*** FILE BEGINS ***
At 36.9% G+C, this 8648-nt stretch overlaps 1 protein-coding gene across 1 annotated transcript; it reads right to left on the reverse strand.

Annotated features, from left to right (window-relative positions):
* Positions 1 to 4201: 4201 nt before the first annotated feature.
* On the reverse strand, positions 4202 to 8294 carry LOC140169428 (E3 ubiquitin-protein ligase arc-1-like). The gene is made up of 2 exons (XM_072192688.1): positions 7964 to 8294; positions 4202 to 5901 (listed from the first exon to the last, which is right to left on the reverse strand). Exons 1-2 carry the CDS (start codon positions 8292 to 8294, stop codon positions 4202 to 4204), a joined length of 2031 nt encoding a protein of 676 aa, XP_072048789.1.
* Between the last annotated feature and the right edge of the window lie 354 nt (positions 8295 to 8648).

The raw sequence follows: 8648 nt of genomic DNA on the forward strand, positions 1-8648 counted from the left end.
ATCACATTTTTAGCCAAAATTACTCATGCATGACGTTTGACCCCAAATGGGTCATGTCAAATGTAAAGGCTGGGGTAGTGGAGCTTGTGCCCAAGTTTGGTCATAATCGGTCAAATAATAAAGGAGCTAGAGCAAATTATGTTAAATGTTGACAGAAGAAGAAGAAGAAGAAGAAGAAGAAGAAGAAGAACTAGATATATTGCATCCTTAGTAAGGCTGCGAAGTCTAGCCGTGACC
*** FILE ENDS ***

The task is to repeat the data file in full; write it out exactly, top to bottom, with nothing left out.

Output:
At 36.9% G+C, this 8648-nt stretch overlaps 1 protein-coding gene across 1 annotated transcript; it reads right to left on the reverse strand.

Annotated features, from left to right (window-relative positions):
* Positions 1 to 4201: 4201 nt before the first annotated feature.
* On the reverse strand, positions 4202 to 8294 carry LOC140169428 (E3 ubiquitin-protein ligase arc-1-like). The gene is made up of 2 exons (XM_072192688.1): positions 7964 to 8294; positions 4202 to 5901 (listed from the first exon to the last, which is right to left on the reverse strand). Exons 1-2 carry the CDS (start codon positions 8292 to 8294, stop codon positions 4202 to 4204), a joined length of 2031 nt encoding a protein of 676 aa, XP_072048789.1.
* Between the last annotated feature and the right edge of the window lie 354 nt (positions 8295 to 8648).

The raw sequence follows: 8648 nt of genomic DNA on the forward strand, positions 1-8648 counted from the left end.
ATCACATTTTTAGCCAAAATTACTCATGCATGACGTTTGACCCCAAATGGGTCATGTCAAATGTAAAGGCTGGGGTAGTGGAGCTTGTGCCCAAGTTTGGTCATAATCGGTCAAATAATAAAGGAGCTAGAGCAAATTATGTTAAATGTTGACAGAAGAAGAAGAAGAAGAAGAAGAAGAAGAAGAAGAACTAGATATATTGCATCCTTAGTAAGGCTGCGAAGTCTAGCCGTGACC